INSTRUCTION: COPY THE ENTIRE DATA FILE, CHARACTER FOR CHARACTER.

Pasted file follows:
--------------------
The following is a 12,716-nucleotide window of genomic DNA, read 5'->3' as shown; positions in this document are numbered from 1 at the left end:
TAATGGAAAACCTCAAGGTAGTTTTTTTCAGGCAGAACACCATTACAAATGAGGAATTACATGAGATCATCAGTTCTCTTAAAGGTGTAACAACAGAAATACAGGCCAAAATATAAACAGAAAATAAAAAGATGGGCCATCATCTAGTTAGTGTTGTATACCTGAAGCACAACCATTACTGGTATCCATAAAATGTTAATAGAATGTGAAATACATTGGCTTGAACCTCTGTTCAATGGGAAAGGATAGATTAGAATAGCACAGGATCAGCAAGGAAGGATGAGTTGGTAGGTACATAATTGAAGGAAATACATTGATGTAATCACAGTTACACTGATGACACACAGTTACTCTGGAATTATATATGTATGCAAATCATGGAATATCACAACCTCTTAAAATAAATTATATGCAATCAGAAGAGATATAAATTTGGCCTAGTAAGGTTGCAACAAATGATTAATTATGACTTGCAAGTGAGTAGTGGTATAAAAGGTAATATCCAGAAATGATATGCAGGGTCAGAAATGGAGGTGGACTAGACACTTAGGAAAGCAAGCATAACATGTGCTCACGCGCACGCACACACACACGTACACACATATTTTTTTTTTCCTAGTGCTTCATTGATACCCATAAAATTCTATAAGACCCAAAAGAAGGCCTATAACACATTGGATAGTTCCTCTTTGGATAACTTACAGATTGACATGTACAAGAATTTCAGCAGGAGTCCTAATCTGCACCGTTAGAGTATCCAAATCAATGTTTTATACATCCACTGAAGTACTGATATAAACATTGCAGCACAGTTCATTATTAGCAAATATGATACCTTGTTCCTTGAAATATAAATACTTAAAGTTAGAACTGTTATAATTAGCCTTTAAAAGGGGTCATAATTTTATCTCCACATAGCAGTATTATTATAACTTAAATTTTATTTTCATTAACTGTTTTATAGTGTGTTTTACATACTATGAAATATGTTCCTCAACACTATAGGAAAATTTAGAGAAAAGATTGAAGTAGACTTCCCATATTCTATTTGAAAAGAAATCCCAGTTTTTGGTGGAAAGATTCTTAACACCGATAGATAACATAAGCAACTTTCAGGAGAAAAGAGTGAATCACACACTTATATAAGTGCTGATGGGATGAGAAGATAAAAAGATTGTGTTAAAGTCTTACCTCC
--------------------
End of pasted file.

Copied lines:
The following is a 12,716-nucleotide window of genomic DNA, read 5'->3' as shown; positions in this document are numbered from 1 at the left end:
TAATGGAAAACCTCAAGGTAGTTTTTTTCAGGCAGAACACCATTACAAATGAGGAATTACATGAGATCATCAGTTCTCTTAAAGGTGTAACAACAGAAATACAGGCCAAAATATAAACAGAAAATAAAAAGATGGGCCATCATCTAGTTAGTGTTGTATACCTGAAGCACAACCATTACTGGTATCCATAAAATGTTAATAGAATGTGAAATACATTGGCTTGAACCTCTGTTCAATGGGAAAGGATAGATTAGAATAGCACAGGATCAGCAAGGAAGGATGAGTTGGTAGGTACATAATTGAAGGAAATACATTGATGTAATCACAGTTACACTGATGACACACAGTTACTCTGGAATTATATATGTATGCAAATCATGGAATATCACAACCTCTTAAAATAAATTATATGCAATCAGAAGAGATATAAATTTGGCCTAGTAAGGTTGCAACAAATGATTAATTATGACTTGCAAGTGAGTAGTGGTATAAAAGGTAATATCCAGAAATGATATGCAGGGTCAGAAATGGAGGTGGACTAGACACTTAGGAAAGCAAGCATAACATGTGCTCACGCGCACGCACACACACACGTACACACATATTTTTTTTTTCCTAGTGCTTCATTGATACCCATAAAATTCTATAAGACCCAAAAGAAGGCCTATAACACATTGGATAGTTCCTCTTTGGATAACTTACAGATTGACATGTACAAGAATTTCAGCAGGAGTCCTAATCTGCACCGTTAGAGTATCCAAATCAATGTTTTATACATCCACTGAAGTACTGATATAAACATTGCAGCACAGTTCATTATTAGCAAATATGATACCTTGTTCCTTGAAATATAAATACTTAAAGTTAGAACTGTTATAATTAGCCTTTAAAAGGGGTCATAATTTTATCTCCACATAGCAGTATTATTATAACTTAAATTTTATTTTCATTAACTGTTTTATAGTGTGTTTTACATACTATGAAATATGTTCCTCAACACTATAGGAAAATTTAGAGAAAAGATTGAAGTAGACTTCCCATATTCTATTTGAAAAGAAATCCCAGTTTTTGGTGGAAAGATTCTTAACACCGATAGATAACATAAGCAACTTTCAGGAGAAAAGAGTGAATCACACACTTATATAAGTGCTGATGGGATGAGAAGATAAAAAGATTGTGTTAAAGTCTTACCTCC